On our 2016 trip, I spent the first day in the area solo kayaking the Turner River.  It was a wonderful paddle – one of my all-time favorite days in a boat.  It featured pretty scenery and a ton of wildlife – mostly alligators!  I started that trip from highway 41.  I paddled down to the junction with Hurddles Creek and the Left Hand Turner River.  I turned right there to follow the Left Hand Turner River and Halfway Creek back to the ranger station.  That was a real adventure!


This time we paddled up the lower end of the Turner River, which I had missed in 2016.  That stretch is wide, and there was some power boat traffic.  It was fast though, as we had the current from the incoming tide behind us.  We reached the previously mentioned junction, and paddled into Hurddles Creek.  We passed through a narrow, winding channel and into Mud Bay and then the Cross Bays. 


This stretch featured large saltwater lakes bordered by endless tangles of mangrove.  It was still pretty windy, so we hugged the shore as much as possible.  The scenery was nice, but honestly, it all kind of looked the same.  I prefer the narrow, winding channels, like the Turner River.


We paddled to the far south end of the Cross Bays, crossed the Lopez River, and ducked into Crooked Creek.  This was a little tricky to find, as all of these waterways come together in one place.  I can’t imagine navigating through these mangrove mazes without a GPS.


The Crooked Creek Chickee was just a short distance down the channel.  It’s a fairly new chickee, as it replaced an old one in Sunday Bay.  It’s actually a double chickee.  There are two platforms – one for each group.  They are connecting by a boardwalk that has a porta potty half way between the two platforms.


When we arrived, there was already a couple set up on one platform.  They were friendly, and helped us tie up Christy’s boat so she could get out.  She needed to visit the porta potty urgently, since we hadn’t passed a single good place to get out since leaving the causeway behind early that afternoon.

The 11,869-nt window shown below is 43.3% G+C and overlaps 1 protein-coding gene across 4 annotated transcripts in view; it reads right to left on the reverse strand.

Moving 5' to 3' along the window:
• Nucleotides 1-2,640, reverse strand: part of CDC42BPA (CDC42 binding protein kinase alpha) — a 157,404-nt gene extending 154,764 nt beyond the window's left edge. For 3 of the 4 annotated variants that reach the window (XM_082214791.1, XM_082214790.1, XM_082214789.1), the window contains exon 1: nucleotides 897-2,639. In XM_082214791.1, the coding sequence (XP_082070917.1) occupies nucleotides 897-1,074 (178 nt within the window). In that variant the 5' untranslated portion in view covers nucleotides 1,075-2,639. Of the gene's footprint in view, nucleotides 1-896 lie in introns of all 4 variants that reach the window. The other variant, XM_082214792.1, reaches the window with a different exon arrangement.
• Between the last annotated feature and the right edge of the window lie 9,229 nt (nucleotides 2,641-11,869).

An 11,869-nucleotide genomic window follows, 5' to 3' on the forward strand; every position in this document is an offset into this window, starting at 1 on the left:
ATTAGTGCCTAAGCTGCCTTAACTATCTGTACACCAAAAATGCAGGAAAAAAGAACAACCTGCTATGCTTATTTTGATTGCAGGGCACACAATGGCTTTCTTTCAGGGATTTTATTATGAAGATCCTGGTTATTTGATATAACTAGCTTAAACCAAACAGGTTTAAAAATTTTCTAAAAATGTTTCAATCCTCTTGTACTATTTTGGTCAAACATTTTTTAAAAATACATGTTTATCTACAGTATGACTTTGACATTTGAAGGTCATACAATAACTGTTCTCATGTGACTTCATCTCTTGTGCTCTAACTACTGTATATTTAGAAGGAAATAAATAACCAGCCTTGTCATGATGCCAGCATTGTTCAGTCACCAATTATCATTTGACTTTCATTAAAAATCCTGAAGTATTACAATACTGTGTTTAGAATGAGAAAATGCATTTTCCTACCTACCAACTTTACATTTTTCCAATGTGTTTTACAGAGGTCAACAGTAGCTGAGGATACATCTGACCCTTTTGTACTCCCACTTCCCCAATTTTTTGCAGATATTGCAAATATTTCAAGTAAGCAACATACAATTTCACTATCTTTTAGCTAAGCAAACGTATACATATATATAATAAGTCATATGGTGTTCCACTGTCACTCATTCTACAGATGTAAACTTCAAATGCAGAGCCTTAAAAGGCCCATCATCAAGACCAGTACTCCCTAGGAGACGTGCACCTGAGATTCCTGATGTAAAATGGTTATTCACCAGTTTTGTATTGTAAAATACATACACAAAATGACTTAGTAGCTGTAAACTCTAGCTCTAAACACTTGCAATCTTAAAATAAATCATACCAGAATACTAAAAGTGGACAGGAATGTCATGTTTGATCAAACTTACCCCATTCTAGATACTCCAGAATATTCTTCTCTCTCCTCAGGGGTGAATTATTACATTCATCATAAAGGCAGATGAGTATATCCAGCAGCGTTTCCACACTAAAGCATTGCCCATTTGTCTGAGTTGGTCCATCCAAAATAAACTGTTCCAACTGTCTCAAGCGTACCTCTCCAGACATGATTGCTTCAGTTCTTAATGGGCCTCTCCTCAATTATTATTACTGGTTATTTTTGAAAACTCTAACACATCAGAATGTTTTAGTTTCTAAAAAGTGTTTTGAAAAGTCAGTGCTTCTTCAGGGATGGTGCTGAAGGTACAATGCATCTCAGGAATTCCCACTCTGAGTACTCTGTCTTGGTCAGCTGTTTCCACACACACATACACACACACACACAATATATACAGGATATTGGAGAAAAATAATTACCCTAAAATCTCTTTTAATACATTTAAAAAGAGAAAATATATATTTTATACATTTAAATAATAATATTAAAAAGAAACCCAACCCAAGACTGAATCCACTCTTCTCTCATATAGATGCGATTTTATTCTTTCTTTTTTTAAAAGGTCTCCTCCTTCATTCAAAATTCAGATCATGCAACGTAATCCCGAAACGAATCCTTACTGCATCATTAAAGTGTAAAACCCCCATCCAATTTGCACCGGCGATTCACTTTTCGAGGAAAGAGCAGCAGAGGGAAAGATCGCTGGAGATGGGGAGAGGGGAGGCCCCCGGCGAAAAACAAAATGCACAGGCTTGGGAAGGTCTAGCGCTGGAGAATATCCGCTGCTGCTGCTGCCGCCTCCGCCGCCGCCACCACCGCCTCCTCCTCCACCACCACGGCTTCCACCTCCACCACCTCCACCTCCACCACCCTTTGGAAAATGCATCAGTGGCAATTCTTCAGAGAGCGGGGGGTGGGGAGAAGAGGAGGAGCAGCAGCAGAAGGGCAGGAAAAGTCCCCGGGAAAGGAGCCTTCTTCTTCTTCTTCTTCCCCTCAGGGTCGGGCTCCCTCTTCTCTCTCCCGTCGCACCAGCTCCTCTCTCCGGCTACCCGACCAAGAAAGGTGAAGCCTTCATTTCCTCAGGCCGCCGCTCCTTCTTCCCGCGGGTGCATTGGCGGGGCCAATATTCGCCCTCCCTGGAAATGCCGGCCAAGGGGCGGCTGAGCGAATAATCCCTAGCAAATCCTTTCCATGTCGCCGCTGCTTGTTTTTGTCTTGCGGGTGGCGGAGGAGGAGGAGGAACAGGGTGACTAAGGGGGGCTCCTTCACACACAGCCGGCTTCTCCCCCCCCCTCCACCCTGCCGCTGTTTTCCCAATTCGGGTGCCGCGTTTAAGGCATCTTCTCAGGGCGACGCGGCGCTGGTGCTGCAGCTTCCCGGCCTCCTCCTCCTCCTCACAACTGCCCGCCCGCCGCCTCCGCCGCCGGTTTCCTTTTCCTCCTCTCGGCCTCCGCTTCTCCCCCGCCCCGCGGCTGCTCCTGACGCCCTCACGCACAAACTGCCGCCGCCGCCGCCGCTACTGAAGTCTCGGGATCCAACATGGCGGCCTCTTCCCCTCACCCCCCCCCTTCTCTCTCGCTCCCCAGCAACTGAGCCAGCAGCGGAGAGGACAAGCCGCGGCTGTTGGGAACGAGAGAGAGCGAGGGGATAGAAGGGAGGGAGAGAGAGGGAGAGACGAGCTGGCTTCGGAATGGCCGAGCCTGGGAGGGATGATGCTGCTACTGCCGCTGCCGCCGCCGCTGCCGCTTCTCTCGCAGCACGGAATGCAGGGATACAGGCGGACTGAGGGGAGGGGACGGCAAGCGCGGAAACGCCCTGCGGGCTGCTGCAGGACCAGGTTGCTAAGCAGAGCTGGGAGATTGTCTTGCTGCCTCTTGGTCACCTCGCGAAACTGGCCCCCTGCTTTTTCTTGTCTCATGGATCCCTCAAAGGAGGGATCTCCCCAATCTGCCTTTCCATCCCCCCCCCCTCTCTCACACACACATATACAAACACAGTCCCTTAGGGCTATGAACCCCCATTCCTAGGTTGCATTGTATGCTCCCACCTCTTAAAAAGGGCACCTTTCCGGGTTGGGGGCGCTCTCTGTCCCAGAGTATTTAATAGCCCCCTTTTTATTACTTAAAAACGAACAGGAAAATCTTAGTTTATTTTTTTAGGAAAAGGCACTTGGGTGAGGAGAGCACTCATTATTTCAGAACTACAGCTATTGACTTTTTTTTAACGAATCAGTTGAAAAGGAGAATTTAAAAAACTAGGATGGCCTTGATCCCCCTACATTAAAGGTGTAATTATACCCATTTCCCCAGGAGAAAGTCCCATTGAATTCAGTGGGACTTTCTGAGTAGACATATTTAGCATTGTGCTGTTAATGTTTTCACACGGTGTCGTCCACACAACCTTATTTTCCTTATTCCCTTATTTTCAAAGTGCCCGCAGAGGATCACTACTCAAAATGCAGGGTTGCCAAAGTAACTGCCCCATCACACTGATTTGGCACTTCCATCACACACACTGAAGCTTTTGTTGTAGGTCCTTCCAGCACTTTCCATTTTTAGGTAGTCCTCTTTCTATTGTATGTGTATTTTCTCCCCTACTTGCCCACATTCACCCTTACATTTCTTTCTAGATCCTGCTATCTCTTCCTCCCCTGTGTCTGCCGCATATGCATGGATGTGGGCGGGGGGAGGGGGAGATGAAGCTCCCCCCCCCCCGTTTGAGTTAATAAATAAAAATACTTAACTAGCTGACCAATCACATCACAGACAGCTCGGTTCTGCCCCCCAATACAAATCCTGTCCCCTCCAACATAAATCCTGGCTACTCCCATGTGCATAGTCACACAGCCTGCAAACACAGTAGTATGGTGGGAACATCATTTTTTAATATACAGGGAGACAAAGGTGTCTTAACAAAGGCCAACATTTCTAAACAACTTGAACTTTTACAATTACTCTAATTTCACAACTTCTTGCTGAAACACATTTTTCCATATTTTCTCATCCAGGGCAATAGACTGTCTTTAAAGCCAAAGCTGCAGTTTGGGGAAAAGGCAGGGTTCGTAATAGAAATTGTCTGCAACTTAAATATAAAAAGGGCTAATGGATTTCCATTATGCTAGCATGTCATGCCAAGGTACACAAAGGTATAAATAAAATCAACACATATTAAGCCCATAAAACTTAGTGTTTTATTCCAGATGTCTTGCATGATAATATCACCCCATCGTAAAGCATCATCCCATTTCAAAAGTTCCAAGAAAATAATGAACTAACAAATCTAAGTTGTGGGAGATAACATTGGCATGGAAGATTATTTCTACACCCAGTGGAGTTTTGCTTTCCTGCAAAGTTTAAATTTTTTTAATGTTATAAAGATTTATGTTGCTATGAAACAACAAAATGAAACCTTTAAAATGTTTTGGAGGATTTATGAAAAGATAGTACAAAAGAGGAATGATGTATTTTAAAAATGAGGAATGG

The biggest challenge with camping on the chickees was getting in and out, and unloading and loading the kayaks.  All of these things are easier at high tide, when the kayaks are closer to the level of the platform.  Luckily, we didn’t have to load or unload the kayaks at low tide during this trip.  That really would be difficult.


The other challenge with the chickees is that they are pretty small.  Our tent is perhaps 6’x7’, and it took up most of the space in the middle of the chickee.  We had to be a little careful just walking around, as neither of us were interested in going for a swim.  There is a little counter at one end of the structure, which is ideal for cooking and food prep.  But we still had to be careful walking around to avoid bumping or kicking something.  There are no barriers, so if something starts rolling, it is going in the water. 


A guy we met a few days later told us an amusing story.  He was camped with his wife on a chickee and was getting ready to cook dinner.  He reached to grab something, and bumped the stove with his elbow.  It tipped over, bounced once, and launched itself towards the bottom of the swamp.  He didn’t hesitate.  He dove in after it, plunging into the black water.  Miraculously, his hand closed around the unseen stove deep underwater.


That was a true story.


We were treated to a lovely sunset that night.  Beautiful sunsets would be a theme for this trip, which was wonderful.  On the other hand, the bugs were pretty terrible that evening.  The mosquitoes weren’t too bad, but the no-see-ums tore me up.  It’s nearly impossible to completely avoid them, and repellents don’t affect them.  One thing that helped Christy was a hoodie.  That kept them off of her neck.  My neck was a mess of bites by the next morning.  I need to remember to bring a hoodie on future trips here.


We had a tough time sleeping that night.  The mullet were running up and down Crooked Creek all night, and they make quite a racket with their thrashing.  Even when the fish weren’t flopping around, the currents from the changing tides made the platform rock, and caused a rustling in the mangroves.  At one point the rising tide pulled one of our kayaks away from the chickee, which caused a big splash.  I thought for sure that something had rolled off the platform, so I got up to investigate.  Luckily, there wasn’t anything missing.  I reeled the kayak back in and tied it more securely, so there wasn’t any slack in the line.  I slept a little better after that – at least until the next wave of mullet passed by.